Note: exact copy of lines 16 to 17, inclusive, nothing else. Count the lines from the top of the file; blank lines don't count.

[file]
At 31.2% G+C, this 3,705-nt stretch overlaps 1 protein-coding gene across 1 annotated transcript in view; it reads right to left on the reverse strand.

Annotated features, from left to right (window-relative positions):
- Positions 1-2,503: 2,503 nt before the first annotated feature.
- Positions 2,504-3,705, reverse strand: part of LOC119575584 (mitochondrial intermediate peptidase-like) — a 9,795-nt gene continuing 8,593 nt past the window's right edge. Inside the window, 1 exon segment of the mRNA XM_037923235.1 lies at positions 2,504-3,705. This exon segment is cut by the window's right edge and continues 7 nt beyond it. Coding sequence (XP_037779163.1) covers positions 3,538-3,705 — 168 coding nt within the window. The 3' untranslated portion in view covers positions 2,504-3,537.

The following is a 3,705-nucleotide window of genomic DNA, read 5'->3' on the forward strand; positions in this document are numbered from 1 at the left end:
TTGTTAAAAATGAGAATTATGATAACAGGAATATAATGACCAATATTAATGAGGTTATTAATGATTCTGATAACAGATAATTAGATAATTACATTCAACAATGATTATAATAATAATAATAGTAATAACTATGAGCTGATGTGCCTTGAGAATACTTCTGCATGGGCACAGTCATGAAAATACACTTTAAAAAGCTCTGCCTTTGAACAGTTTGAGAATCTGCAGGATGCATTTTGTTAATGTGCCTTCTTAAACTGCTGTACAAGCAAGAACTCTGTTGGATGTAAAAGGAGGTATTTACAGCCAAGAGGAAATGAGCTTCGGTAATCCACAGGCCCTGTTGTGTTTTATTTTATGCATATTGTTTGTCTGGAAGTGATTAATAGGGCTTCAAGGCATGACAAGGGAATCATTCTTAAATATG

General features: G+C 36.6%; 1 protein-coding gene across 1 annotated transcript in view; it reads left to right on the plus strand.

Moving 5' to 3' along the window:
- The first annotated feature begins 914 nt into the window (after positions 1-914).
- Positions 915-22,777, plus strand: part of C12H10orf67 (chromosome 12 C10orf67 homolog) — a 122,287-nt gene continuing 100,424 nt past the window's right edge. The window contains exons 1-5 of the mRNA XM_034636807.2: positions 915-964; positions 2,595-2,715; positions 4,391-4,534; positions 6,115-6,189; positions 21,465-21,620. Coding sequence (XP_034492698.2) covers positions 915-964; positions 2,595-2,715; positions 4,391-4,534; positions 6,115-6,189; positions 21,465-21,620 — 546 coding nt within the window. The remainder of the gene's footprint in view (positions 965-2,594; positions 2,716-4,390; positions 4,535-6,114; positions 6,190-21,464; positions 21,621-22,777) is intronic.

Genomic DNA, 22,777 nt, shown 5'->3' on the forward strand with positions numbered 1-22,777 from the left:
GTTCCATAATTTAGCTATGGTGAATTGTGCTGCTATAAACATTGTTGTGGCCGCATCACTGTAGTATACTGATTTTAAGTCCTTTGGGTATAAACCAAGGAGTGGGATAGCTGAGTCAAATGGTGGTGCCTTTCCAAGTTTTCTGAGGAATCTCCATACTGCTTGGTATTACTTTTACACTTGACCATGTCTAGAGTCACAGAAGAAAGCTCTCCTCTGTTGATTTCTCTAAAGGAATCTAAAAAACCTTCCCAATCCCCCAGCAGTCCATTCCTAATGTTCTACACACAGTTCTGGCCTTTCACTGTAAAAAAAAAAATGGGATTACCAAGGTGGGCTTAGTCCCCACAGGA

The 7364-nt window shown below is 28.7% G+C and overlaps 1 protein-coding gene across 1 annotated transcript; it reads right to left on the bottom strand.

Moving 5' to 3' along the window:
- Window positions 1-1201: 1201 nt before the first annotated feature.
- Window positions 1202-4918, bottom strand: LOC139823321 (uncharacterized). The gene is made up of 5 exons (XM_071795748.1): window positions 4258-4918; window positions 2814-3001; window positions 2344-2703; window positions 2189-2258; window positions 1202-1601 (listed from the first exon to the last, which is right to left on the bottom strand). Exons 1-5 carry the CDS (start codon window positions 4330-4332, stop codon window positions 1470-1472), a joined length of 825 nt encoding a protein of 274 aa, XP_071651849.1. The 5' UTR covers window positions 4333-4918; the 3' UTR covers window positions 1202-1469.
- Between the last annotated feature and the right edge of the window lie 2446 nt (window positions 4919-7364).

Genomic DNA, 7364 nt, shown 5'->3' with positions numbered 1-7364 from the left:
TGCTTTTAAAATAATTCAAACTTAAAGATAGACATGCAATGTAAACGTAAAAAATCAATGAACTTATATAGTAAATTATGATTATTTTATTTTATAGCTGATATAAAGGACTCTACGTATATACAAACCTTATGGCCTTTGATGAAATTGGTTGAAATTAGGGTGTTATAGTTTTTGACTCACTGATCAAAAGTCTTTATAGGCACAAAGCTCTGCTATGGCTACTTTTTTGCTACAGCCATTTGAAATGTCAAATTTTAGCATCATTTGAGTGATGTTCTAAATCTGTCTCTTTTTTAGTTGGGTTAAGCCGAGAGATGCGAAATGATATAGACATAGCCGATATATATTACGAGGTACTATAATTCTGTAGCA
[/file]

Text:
- Window positions 1202-4918, bottom strand: LOC139823321 (uncharacterized). The gene is made up of 5 exons (XM_071795748.1): window positions 4258-4918; window positions 2814-3001; window positions 2344-2703; window positions 2189-2258; window positions 1202-1601 (listed from the first exon to the last, which is right to left on the bottom strand). Exons 1-5 carry the CDS (start codon window positions 4330-4332, stop codon window positions 1470-1472), a joined length of 825 nt encoding a protein of 274 aa, XP_071651849.1. The 5' UTR covers window positions 4333-4918; the 3' UTR covers window positions 1202-1469.
- Between the last annotated feature and the right edge of the window lie 2446 nt (window positions 4919-7364).